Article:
Saturday, 30 April 2011

Everything Everywhere - a misnomer

I notice that Everything Everywhere has once again posted disappointing results. Seems to me that the UK's least differentiated operator needs to find a proposition and find one fast if it's to maintain it's position as the largest UK mobile Telco (by subscribers, if nothing else).

Not easy in one of the World's most competitive Telco markets, but it strikes me that the answer might lie in the group's rather awkward name. How long will it be, I wonder, before a consumer can buy an allowance of minutes, data and VAS that are portable between devices? I know it goes against the grain - embedded after 25 years of habit - of one contract, one SIM, however, with that lovely new network that EE are in the process of (re)building and LTE on the horizon, perhaps now is the time...

...or perhaps it's just self interest. One way or another EE needs to find some traction, because Management can only go on about operational savings for so long.

Wednesday, 13 April 2011

Verizon launches Digital Content Distribution Services

Verizon announced yesterday that it will launch an end to end digital video service that enables content creators and digital retailers to outsource the entire digital supply chain to them. This is the first such move by Telcos to get a cut of the maturing market in digital content delivery and differentiate themselves from the pure CDN players. By providing a large scale "utility" service for this increasingly non-differentiating part of the value chain, Verizon should be able to dramatically reduce the cost of streaming video and potentially further accelerate the demise of traditional TV (if one believes that the latter's demise is inevitable). I can't say much more as I've been involved in the launch of this service, other than I'm looking forward to seeing whether the market is ready for end-to-end delivery to be fully commoditised. Time will tell.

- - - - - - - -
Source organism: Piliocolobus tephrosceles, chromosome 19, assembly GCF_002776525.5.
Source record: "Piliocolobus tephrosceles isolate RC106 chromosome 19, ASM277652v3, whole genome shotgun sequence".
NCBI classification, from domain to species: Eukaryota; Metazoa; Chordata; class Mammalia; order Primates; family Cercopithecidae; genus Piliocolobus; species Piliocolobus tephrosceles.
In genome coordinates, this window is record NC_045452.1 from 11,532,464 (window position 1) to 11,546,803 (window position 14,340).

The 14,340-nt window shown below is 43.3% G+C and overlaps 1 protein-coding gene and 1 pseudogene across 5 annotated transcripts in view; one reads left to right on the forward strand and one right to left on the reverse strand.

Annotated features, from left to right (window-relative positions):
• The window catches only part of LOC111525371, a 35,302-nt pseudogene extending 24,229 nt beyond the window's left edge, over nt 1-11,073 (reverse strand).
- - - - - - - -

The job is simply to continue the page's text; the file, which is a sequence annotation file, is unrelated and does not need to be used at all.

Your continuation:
Tuesday, 12 April 2011

Breakdown of my holiday emails

Just for fun, I decided to classify all the emails I received in 2 weeks of holiday, rather than delete them all. Interesting that even having been out of the office for a week, I was consistently receiving 30-40 emails a day. Not surprising that email is becoming a useless tool...


Monday, 11 April 2011

Influence layers and active behaviour monitoring

Here's a nice presentation from Seth Priebatsch of SCVNGR about the addition of an influence layer onto the internet. The concept is to use gaming techniques to generate patterns of behaviour amongst users - not new but certainly powerful. It's also an interesting path that the mobile industry can take without garnering too much regulatory attention. Recent news from Germany on the way that telemetry can expose patterns of behaviour suggests that a harder line may soon be taken on the information retained by operators. Interestingly, this was something we looked at a number of years ago with a major operator, but decided not to proceed with because of data concerns. Perhaps the answer is a hybrid between manipulation of behaviour based on active monitoring and passive "nudges" (the SCVNGR model). If the user can be incented to score points, gain influence etc by the way they behave - where they go, how many calls they make, how many friends they meet, then they may be willing to share the telemetry data that empowers tight marketing and service targeting.

Indian corruption scandal

More in the press today about the alleged $39B the Indian government "lost" due to corruption in the country's 2G auctions 3 years ago. Although the machinations of the notoriously Byzantine India legal and governmental system are frankly beyond me (it strikes me that such anti-capitalist rumblings by Indian politicians attempt to distract from their long-term failure to set India up for growth), an important question that should be considered is the trade-off for consumers and for overall growth of cheap spectrum licenses. Communications are a proven multiplier for economic growth and on my last visit to India practically everyone was glued to their handset. If the same can happen with data phones in the future then the net effect on an economy the size of India's will far exceed the $39B they "lost" due to corruption. In any case, the supposed loss seems rather arbitrary, since no one in a developed economy would have paid that much for the spectrum on offer, let alone in one where ARPU is under $5. 1.2B people or not... Anyway, just my 2p...